From Library Journal
If the test of an autobiography is whether the reader comes to know (and like) the subject, then Farrell succeeds admirably with this frank and charming account of her extraordinary career. She doesn't gloss over mistakes or weaknesses; nor does she quote endlessly from her reviews. In short, she appears genuinely modest while being honest about her abilities and successes. Her singing career was unique, with enormous success both in classical music and jazz. She worked with many famous singers and conductors of her time and doesn't hold back her blunt opinions of them. She explains the brevity of her career at the Metropolitan Opera, her controversial teaching career at Indiana University, and her rewarding experience with the Bach Aria Group. Many of her recordings have recently been reissued on compact disc, making this a perfect time for the first book about her career to appear. Recommended for academic and public library collections.AKate McCaffrey, Onondaga Cty. P.L., Syracuse, NY
Copyright 1999 Reed Business Information, Inc.
From Kirkus Reviews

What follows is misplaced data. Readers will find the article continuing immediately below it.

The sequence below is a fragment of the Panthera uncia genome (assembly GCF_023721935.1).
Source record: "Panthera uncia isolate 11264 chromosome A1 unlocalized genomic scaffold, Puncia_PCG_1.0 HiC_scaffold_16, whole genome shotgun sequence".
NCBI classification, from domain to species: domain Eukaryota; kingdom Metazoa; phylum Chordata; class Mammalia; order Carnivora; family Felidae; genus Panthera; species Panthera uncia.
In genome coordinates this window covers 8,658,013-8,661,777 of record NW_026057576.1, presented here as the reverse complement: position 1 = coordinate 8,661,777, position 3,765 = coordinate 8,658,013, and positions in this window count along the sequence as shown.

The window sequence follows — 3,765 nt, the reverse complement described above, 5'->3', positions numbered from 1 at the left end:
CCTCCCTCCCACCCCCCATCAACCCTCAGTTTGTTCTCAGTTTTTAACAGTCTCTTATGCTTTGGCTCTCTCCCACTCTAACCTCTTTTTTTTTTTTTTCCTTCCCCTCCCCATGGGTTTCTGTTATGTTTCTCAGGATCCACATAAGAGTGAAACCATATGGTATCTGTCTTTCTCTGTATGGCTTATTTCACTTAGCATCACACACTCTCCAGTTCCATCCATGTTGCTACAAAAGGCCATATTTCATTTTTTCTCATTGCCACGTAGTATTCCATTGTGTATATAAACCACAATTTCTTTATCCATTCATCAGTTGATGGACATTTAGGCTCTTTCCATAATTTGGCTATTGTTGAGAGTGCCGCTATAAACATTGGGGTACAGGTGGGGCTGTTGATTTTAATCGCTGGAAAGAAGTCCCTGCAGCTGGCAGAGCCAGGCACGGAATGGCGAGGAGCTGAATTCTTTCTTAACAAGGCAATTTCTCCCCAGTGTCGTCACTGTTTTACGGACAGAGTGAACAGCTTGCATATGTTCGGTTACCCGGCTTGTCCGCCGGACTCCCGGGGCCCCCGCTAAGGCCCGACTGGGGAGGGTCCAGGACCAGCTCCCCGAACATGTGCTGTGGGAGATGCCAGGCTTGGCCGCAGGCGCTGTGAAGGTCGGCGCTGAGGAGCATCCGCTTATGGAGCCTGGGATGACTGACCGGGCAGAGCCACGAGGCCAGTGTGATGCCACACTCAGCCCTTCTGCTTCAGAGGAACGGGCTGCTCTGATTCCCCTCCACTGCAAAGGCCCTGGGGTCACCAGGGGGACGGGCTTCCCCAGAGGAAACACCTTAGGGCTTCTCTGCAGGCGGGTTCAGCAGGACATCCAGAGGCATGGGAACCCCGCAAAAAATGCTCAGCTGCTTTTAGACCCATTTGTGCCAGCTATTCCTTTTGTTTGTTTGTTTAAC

Music buffs will love this spirited memoir from a world-renowned dramatic soprano who combined opera and pop in her controversial repertoire and shunned the role of prima donna in favor of Staten Island housewife. Born to a musical Irish Catholic family, Farrell had her own program on WCBS by the time she was 20. Her radio repertoire was largely arias and art songs, but she was also experimenting with popular music. After marriage to a New York City policemana pairing that triggered her image as a blue collar housewife with a voiceand the birth of her son, Farrell set out on the concert and recital circuit. She performed with most of the major conductors, and pulls no punches in commenting on her colleagues. Arthur Fiedler, for instance, was ``one of the world's worst. Thomas Schippers and Leonard Bernstein, on the other hand, were ``the two best singers' conductors I ever worked with.'' A stint in Hollywood to provide the voice in a film bio of Metropolitan opera star Margery Lawrence, and frequent radio and television appearances (Ed Sullivan, Carol Burnett), kept her name before the general public, as did a blues album and two concurrent classical recordings. Once Farrell entered the classical pantheon with a concert version of Medea, her first full-length opera performance, the call finally came from Metropolitan Opera general manager Rudolph Bing. But after only five seasons at the Met, her relationship with Bing, wary to begin with, ``worked [its] way up to intense dislike.'' Post-Met, she taught, continued to concertize, and, after her husband died in 1986, cut a series of popular albums, the last issued in 1995. Now 79, Farrell no longer performs publicly but has some cogent comments on the current musical scene. An unpretentious story of carving out a memorable singing career sans substance abuse and tantrumsthough it certainly helps to have a magnificent voice. (b&w photos) -- Copyright ©1999, Kirkus Associates, LP. All rights reserved.